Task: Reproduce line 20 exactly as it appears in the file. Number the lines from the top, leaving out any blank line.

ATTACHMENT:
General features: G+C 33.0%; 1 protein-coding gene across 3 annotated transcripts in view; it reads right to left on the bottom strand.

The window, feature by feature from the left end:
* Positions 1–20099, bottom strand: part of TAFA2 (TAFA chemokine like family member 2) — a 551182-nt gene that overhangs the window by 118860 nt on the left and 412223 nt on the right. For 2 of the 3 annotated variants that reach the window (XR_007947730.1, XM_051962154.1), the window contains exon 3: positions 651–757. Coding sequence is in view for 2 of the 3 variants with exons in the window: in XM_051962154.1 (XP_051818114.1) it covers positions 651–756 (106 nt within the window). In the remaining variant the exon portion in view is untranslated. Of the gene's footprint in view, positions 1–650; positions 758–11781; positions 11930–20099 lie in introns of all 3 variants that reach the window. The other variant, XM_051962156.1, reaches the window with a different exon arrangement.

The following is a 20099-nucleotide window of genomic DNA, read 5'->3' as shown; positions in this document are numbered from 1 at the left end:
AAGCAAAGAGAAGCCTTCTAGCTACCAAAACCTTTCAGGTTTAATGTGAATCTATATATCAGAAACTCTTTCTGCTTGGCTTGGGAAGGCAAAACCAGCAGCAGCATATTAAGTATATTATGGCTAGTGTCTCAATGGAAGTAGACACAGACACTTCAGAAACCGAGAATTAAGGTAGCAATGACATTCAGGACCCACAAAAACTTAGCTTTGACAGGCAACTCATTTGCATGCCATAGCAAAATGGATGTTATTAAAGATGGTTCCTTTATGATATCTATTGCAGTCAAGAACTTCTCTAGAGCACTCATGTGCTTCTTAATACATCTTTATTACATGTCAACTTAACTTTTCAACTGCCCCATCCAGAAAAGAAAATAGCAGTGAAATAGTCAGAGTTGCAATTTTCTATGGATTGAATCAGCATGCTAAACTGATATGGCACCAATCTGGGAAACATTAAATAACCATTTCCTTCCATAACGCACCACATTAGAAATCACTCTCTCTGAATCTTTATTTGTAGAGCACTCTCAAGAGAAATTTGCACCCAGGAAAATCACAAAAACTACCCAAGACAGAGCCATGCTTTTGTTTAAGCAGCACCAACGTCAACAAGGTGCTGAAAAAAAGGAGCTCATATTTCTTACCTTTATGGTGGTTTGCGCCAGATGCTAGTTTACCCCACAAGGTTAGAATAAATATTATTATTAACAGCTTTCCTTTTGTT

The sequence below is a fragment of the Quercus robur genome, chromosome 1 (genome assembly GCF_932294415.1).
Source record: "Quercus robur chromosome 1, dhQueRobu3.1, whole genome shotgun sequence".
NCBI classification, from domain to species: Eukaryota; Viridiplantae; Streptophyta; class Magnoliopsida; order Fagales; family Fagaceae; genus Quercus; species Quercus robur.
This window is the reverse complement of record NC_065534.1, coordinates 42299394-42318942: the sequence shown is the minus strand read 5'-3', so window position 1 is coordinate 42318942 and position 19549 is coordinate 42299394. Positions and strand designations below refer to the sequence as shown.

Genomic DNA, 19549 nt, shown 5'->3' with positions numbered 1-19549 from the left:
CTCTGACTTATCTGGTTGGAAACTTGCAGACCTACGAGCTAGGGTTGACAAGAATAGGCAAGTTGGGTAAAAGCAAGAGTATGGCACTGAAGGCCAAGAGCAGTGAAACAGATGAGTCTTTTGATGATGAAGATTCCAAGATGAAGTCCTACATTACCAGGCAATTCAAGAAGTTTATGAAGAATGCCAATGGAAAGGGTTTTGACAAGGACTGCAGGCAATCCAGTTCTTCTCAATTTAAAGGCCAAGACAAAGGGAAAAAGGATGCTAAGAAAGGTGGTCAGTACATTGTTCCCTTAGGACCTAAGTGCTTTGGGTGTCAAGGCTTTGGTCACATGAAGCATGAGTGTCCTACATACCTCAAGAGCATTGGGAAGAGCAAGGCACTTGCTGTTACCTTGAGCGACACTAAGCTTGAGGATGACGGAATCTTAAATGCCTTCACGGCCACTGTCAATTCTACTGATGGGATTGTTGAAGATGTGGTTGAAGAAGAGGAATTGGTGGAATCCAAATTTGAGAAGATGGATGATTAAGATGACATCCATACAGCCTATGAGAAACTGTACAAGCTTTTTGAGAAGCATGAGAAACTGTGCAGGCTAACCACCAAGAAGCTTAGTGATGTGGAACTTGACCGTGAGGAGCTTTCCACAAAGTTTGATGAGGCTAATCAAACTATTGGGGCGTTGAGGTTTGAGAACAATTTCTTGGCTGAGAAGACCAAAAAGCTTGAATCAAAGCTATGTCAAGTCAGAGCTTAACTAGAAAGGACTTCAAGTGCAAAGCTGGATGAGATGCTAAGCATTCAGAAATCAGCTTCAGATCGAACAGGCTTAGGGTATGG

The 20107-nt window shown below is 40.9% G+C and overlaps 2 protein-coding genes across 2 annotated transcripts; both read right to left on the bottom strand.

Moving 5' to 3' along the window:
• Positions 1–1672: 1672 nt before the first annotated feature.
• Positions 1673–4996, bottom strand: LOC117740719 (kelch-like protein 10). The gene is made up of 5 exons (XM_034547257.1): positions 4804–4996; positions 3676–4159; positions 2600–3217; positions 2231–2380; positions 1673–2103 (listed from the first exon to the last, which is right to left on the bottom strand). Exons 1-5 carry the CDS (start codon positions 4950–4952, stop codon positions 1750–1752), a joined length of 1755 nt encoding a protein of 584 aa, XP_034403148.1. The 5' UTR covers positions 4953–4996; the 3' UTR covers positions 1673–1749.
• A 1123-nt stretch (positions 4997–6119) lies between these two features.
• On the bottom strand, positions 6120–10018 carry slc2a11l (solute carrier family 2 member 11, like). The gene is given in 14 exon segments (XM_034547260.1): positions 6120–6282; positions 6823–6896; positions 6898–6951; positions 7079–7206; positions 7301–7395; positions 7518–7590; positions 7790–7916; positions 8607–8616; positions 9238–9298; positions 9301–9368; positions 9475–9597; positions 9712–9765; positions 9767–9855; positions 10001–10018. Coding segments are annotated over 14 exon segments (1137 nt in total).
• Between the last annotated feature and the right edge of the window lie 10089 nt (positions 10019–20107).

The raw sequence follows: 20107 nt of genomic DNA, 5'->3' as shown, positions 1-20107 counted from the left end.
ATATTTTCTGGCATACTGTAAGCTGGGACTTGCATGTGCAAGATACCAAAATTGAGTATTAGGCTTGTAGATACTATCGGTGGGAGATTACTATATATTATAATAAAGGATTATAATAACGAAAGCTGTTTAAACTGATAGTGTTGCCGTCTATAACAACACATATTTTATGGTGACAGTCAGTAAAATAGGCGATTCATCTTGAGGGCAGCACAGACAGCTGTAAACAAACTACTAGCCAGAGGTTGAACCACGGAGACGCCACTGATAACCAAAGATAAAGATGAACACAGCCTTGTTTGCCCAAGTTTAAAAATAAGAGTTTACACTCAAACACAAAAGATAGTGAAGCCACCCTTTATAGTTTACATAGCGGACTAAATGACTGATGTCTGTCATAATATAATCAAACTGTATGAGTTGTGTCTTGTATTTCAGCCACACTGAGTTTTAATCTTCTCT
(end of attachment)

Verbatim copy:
ATATTTTCTGGCATACTGTAAGCTGGGACTTGCATGTGCAAGATACCAAAATTGAGTATTAGGCTTGTAGATACTATCGGTGGGAGATTACTATATATTATAATAAAGGATTATAATAACGAAAGCTGTTTAAACTGATAGTGTTGCCGTCTATAACAACACATATTTTATGGTGACAGTCAGTAAAATAGGCGATTCATCTTGAGGGCAGCACAGACAGCTGTAAACAAACTACTAGCCAGAGGTTGAACCACGGAGACGCCACTGATAACCAAAGATAAAGATGAACACAGCCTTGTTTGCCCAAGTTTAAAAATAAGAGTTTACACTCAAACACAAAAGATAGTGAAGCCACCCTTTATAGTTTACATAGCGGACTAAATGACTGATGTCTGTCATAATATAATCAAACTGTATGAGTTGTGTCTTGTATTTCAGCCACACTGAGTTTTAATCTTCTCT